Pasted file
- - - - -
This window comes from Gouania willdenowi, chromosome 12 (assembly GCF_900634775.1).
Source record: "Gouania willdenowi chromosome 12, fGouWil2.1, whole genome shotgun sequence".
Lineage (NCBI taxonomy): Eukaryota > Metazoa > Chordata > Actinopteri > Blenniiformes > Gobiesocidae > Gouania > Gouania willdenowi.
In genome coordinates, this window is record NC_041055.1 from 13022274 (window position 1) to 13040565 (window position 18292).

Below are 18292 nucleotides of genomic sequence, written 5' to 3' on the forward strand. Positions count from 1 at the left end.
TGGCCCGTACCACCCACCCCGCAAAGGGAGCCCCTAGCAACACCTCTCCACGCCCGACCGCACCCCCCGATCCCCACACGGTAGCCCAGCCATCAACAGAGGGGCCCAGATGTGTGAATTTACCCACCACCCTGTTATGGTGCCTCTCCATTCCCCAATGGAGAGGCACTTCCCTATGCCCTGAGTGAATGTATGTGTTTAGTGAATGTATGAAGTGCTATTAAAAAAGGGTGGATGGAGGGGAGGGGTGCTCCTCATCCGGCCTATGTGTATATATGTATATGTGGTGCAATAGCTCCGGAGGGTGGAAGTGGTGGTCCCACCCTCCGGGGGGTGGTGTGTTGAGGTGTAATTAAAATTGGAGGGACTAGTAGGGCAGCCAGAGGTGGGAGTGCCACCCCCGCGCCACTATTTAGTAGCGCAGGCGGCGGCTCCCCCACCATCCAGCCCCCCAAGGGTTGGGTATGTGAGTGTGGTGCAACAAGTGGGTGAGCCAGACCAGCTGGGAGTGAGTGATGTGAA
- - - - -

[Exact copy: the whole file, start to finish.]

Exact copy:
This window comes from Gouania willdenowi, chromosome 12 (assembly GCF_900634775.1).
Source record: "Gouania willdenowi chromosome 12, fGouWil2.1, whole genome shotgun sequence".
Lineage (NCBI taxonomy): Eukaryota > Metazoa > Chordata > Actinopteri > Blenniiformes > Gobiesocidae > Gouania > Gouania willdenowi.
In genome coordinates, this window is record NC_041055.1 from 13022274 (window position 1) to 13040565 (window position 18292).

Below are 18292 nucleotides of genomic sequence, written 5' to 3' on the forward strand. Positions count from 1 at the left end.
TGGCCCGTACCACCCACCCCGCAAAGGGAGCCCCTAGCAACACCTCTCCACGCCCGACCGCACCCCCCGATCCCCACACGGTAGCCCAGCCATCAACAGAGGGGCCCAGATGTGTGAATTTACCCACCACCCTGTTATGGTGCCTCTCCATTCCCCAATGGAGAGGCACTTCCCTATGCCCTGAGTGAATGTATGTGTTTAGTGAATGTATGAAGTGCTATTAAAAAAGGGTGGATGGAGGGGAGGGGTGCTCCTCATCCGGCCTATGTGTATATATGTATATGTGGTGCAATAGCTCCGGAGGGTGGAAGTGGTGGTCCCACCCTCCGGGGGGTGGTGTGTTGAGGTGTAATTAAAATTGGAGGGACTAGTAGGGCAGCCAGAGGTGGGAGTGCCACCCCCGCGCCACTATTTAGTAGCGCAGGCGGCGGCTCCCCCACCATCCAGCCCCCCAAGGGTTGGGTATGTGAGTGTGGTGCAACAAGTGGGTGAGCCAGACCAGCTGGGAGTGAGTGATGTGAA